Don't Give Up on Medicare Payment Reform

Pricey drugs make us feel blue.

Photographer: Joe Raedle/Getty Images

The quest to create a more rational health-care system took a dispiriting turn this month, when the federal government abandoned an effort to motivate doctors to use the best available drugs, rather than the costliest ones. What’s worrisome is that this could be the start of a more general retreat from payment reform in health care as the White House changes hands.

The effort in question was to change the fee that Medicare now pays doctors for administering drugs in their offices, a fee that amounts to 6 percent of the drug’s cost. Under this system, the pricier the medicine, the greater a doctor’s financial incentive to use it.

Given that drug spending by Medicare has been rising by 10 percent annually, and now tops $100 billion a year, this reimbursement policy is indefensible. Indeed, it illustrates why the U.S. spends 18 percent of its economic output on health care -- more than any other country.

Yet in March, when the Centers for Medicare and Medicaid Services (CMS) proposed shrinking the fee, doctors and pharmaceutical companies pushed back. Last week CMS capitulated.

The broader cause of payment reform is in jeopardy, too, partly because the present administration has moved slowly on it. When Barack Obama exits the White House, dozens of pilot projects for new payment systems will be left unfinished, and only a handful of those reforms have become mandatory. A bigger concern: Congressman Tom Price, Donald Trump’s pick to be health secretary, has already demanded that CMS scale back the initiatives.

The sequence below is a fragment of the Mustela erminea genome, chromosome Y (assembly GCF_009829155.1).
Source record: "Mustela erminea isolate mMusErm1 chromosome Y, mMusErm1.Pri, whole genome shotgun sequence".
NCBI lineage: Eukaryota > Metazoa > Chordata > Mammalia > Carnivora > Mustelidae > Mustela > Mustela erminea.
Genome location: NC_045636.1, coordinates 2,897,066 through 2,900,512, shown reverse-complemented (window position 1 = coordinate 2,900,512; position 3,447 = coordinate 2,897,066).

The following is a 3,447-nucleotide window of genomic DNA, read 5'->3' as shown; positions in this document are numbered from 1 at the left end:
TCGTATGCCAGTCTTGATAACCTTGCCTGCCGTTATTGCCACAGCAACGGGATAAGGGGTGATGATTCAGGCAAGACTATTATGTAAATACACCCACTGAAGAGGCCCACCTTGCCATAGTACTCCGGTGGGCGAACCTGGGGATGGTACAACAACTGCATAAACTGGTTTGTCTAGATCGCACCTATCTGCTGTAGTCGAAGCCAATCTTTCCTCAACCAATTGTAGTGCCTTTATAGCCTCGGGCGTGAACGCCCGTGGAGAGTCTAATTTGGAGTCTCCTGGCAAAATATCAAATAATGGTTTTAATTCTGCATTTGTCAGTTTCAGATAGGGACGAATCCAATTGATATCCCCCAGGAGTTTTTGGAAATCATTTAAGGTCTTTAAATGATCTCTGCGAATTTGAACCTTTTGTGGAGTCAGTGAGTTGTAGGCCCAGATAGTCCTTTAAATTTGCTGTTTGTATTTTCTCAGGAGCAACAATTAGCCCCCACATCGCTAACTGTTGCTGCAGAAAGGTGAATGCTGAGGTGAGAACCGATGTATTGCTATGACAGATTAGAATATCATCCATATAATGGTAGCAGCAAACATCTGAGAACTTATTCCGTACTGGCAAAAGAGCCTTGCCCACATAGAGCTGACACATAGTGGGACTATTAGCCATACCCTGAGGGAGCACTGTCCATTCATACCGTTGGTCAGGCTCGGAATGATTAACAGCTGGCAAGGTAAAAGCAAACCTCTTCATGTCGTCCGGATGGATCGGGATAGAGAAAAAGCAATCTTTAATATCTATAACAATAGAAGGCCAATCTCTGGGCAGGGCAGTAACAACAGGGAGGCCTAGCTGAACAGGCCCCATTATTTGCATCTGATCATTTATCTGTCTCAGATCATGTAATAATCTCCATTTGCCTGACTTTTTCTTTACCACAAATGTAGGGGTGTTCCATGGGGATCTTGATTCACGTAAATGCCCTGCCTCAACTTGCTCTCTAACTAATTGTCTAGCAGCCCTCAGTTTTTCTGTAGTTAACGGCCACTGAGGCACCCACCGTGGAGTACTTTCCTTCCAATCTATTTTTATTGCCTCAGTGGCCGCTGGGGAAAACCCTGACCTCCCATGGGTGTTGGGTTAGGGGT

The reforms CMS has pursued include such promising strategies as paying hospitals a single fee for a hip replacement and other procedures, paying doctors a fixed fee per patient, along with a bonus for improving care, and asking doctors and hospitals to coordinate the care they give in order to avoid providing unnecessary services. If Medicare could save money through such reforms, private insurers could follow suit.

Republicans, meanwhile, want to replace Medicare altogether with a voucher system that would help older people buy insurance on the individual market. Presumably, competing insurers could then figure out for themselves how to cut costs. But the companies could save money as easily by simply covering fewer services and shunning sicker patients as by giving doctors incentives to work more efficiently. 

The Obama administration’s unfinished payment-reform efforts are a far better way to lower costs -- for Medicare and for health care generally. They’re yet another important aspect of Obamacare that President-elect Trump should preserve.   

To contact the senior editor responsible for Bloomberg View’s editorials: David Shipley at davidshipley@bloomberg.net.